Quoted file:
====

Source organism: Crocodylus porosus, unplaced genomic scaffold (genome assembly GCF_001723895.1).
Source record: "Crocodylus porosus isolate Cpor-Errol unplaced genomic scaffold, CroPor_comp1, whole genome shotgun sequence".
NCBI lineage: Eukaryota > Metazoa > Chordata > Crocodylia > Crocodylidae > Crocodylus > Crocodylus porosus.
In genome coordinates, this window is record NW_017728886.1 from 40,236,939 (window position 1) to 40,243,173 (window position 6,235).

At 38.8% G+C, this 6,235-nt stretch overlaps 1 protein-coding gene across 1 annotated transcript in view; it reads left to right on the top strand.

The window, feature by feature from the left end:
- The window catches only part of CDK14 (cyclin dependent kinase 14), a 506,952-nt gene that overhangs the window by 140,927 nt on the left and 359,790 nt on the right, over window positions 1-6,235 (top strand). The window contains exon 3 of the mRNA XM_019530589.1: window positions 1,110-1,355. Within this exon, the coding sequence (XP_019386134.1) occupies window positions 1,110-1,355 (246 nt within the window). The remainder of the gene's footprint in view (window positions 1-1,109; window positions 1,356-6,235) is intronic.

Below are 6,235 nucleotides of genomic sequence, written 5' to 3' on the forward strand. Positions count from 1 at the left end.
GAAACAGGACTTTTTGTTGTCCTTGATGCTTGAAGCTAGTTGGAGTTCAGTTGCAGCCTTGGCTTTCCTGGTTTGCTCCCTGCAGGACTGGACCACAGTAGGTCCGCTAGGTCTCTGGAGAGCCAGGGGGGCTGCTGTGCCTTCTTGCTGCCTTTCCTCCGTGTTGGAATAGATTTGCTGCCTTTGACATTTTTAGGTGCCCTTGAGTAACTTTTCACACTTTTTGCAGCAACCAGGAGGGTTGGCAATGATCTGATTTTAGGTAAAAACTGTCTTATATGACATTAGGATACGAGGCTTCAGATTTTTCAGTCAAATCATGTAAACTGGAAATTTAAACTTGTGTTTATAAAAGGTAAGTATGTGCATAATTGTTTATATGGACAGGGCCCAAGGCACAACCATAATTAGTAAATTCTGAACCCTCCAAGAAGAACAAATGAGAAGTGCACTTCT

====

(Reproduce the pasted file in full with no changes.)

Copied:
Source organism: Crocodylus porosus, unplaced genomic scaffold (genome assembly GCF_001723895.1).
Source record: "Crocodylus porosus isolate Cpor-Errol unplaced genomic scaffold, CroPor_comp1, whole genome shotgun sequence".
NCBI lineage: Eukaryota > Metazoa > Chordata > Crocodylia > Crocodylidae > Crocodylus > Crocodylus porosus.
In genome coordinates, this window is record NW_017728886.1 from 40,236,939 (window position 1) to 40,243,173 (window position 6,235).

At 38.8% G+C, this 6,235-nt stretch overlaps 1 protein-coding gene across 1 annotated transcript in view; it reads left to right on the top strand.

The window, feature by feature from the left end:
- The window catches only part of CDK14 (cyclin dependent kinase 14), a 506,952-nt gene that overhangs the window by 140,927 nt on the left and 359,790 nt on the right, over window positions 1-6,235 (top strand). The window contains exon 3 of the mRNA XM_019530589.1: window positions 1,110-1,355. Within this exon, the coding sequence (XP_019386134.1) occupies window positions 1,110-1,355 (246 nt within the window). The remainder of the gene's footprint in view (window positions 1-1,109; window positions 1,356-6,235) is intronic.

Below are 6,235 nucleotides of genomic sequence, written 5' to 3' on the forward strand. Positions count from 1 at the left end.
GAAACAGGACTTTTTGTTGTCCTTGATGCTTGAAGCTAGTTGGAGTTCAGTTGCAGCCTTGGCTTTCCTGGTTTGCTCCCTGCAGGACTGGACCACAGTAGGTCCGCTAGGTCTCTGGAGAGCCAGGGGGGCTGCTGTGCCTTCTTGCTGCCTTTCCTCCGTGTTGGAATAGATTTGCTGCCTTTGACATTTTTAGGTGCCCTTGAGTAACTTTTCACACTTTTTGCAGCAACCAGGAGGGTTGGCAATGATCTGATTTTAGGTAAAAACTGTCTTATATGACATTAGGATACGAGGCTTCAGATTTTTCAGTCAAATCATGTAAACTGGAAATTTAAACTTGTGTTTATAAAAGGTAAGTATGTGCATAATTGTTTATATGGACAGGGCCCAAGGCACAACCATAATTAGTAAATTCTGAACCCTCCAAGAAGAACAAATGAGAAGTGCACTTCT